Touring – reviewed at Royal Lyceum Theatre, Edinburgh
Guest reviewer: Hugh Simpson
Barber Shop Chronicles, the production by Fuel, the UK National Theatre and Leeds Playhouse at the Lyceum, has a momentum that is impossible to resist. A winning combination of the playful and the profound, it allies serious stagecraft and knowledge to sheer enjoyability.
This is certainly one of those productions where words or photographs can never do justice to the impact of the spectacle. There is a joyous ebullience, a versatile intelligence, and a kinetic energy to Bijan Sheibani’s direction. This, like Rae Smith’s excellent stage design, does justice to Inua Ellams’ writing, which fairly fizzes with ideas.
The portrayals of different barber shops across Africa, linked together by another in Peckham, give voice to various aspects of the African diaspora, and all manner of political, cultural and linguistic issues are touched upon.
The all-male cast, and the suggestion that these barber shops will be something of a boys’ club, might put some off. But while it is undoubtedly a shade testosterone-heavy, the atmosphere does also approach something more like a confessional or a counselling session than a sports club – despite all of the various locations in Lagos, Accra, Kampala or Johannesburg apparently being united by a love of Chelsea FC.
Moreover, while many of the subjects (as would be expected with a play dealing heavily with the effects of colonialism and imperialism) are suitably weighty, there is a lightness of touch to even the most thought-provoking moments.
The magnetism of the show starts before the official curtain-up – it is worth arriving early. Linked by some tremendous physicality – movement director Aline David deserves special praise – the stories impress individually and collectively, while the performances of the twelve-strong cast mesh together wonderfully.
Demmy Ladipo’s expansively comic bad-boy posturing undoubtedly catches the eye, but equally strong are Anthony Ofoegbu’s Emmanuel, the Peckham barber weighed down by cares and Mohammed Mansaray as Samuel, the younger man who resents him.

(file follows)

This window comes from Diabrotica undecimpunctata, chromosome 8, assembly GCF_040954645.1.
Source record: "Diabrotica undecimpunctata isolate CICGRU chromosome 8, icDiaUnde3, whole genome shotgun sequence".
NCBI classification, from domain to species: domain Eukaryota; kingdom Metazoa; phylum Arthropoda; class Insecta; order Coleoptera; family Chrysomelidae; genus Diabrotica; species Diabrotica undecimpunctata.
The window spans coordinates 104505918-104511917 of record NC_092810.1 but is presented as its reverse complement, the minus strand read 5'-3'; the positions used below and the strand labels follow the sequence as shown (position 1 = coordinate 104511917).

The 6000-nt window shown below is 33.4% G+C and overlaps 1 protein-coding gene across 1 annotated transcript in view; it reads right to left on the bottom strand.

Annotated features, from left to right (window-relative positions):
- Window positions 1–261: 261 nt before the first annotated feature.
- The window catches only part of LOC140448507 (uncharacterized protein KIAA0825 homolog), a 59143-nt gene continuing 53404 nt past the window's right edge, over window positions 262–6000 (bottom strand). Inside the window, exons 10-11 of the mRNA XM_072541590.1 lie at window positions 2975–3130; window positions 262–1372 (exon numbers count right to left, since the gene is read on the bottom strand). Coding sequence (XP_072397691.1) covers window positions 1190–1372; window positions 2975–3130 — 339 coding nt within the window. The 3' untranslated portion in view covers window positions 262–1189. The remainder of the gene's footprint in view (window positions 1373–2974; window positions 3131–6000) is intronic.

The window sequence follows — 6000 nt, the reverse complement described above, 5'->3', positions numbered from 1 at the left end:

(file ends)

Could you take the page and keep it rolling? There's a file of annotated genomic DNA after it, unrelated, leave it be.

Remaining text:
There is also a wonderful variety to the various roles played by Emmanuel Ighodaro, Okorie Chukwu and Maynard Eziashi, but in truth nobody puts a foot wrong. The dialogue is sparky, considered and funny, occasionally approaching the too-broad but always reining itself back.
Micah Balfour. Pic: Marc Brenner
If there is a drawback, it is that the various situations stand on their own so well that the understandable desire to bring things together by imposing a more traditional plot in the second half of proceedings is unfortunate. This not only leads to connections between the locations that are contrived and unnecessary, it also means that the overarching London plot threatens to topple into soap opera.
However – like the over-emphatic discussion of themes of masculinity already implicit in the dialogue – this is far outweighed by the sincerity and skill of the performances, and by a production honed by touring into as finely-tuned a theatrical machine as you are likely to see.
Running time 1 hour 50 minutes (no interval)
Royal Lyceum Theatre, Grindlay Street, EH3 9AX
Wednesday 23 October – Saturday 9 November 2019
Tues – Sat at 7.30 pm; Matinees Wed and Sat at 2.00 pm
Information and tickets: Book here.
LYT Curtain Raiser: Barber Shop Chronicles
Friday 1 November. 5.30pm.
The Lyceum Youth Theatre with a short performance, created in response to Barber Shop Chronicles. Free. Phone 0131 248 4848 to book.
Talkshow Barber Shop Chronicles: The History, Art and Science of Hair
Monday 4 November, 7pm
Tommy J Curry, Professor of Africana Philosophy and Black Male Studies at the University of Edinburgh, is joined by multi-award winning broadcaster Gemma Cairney and writer and podcaster Derek Owusu to share their responses to the themes of the play. Music from Heir of The Cursed.
Tickets and details: Book here.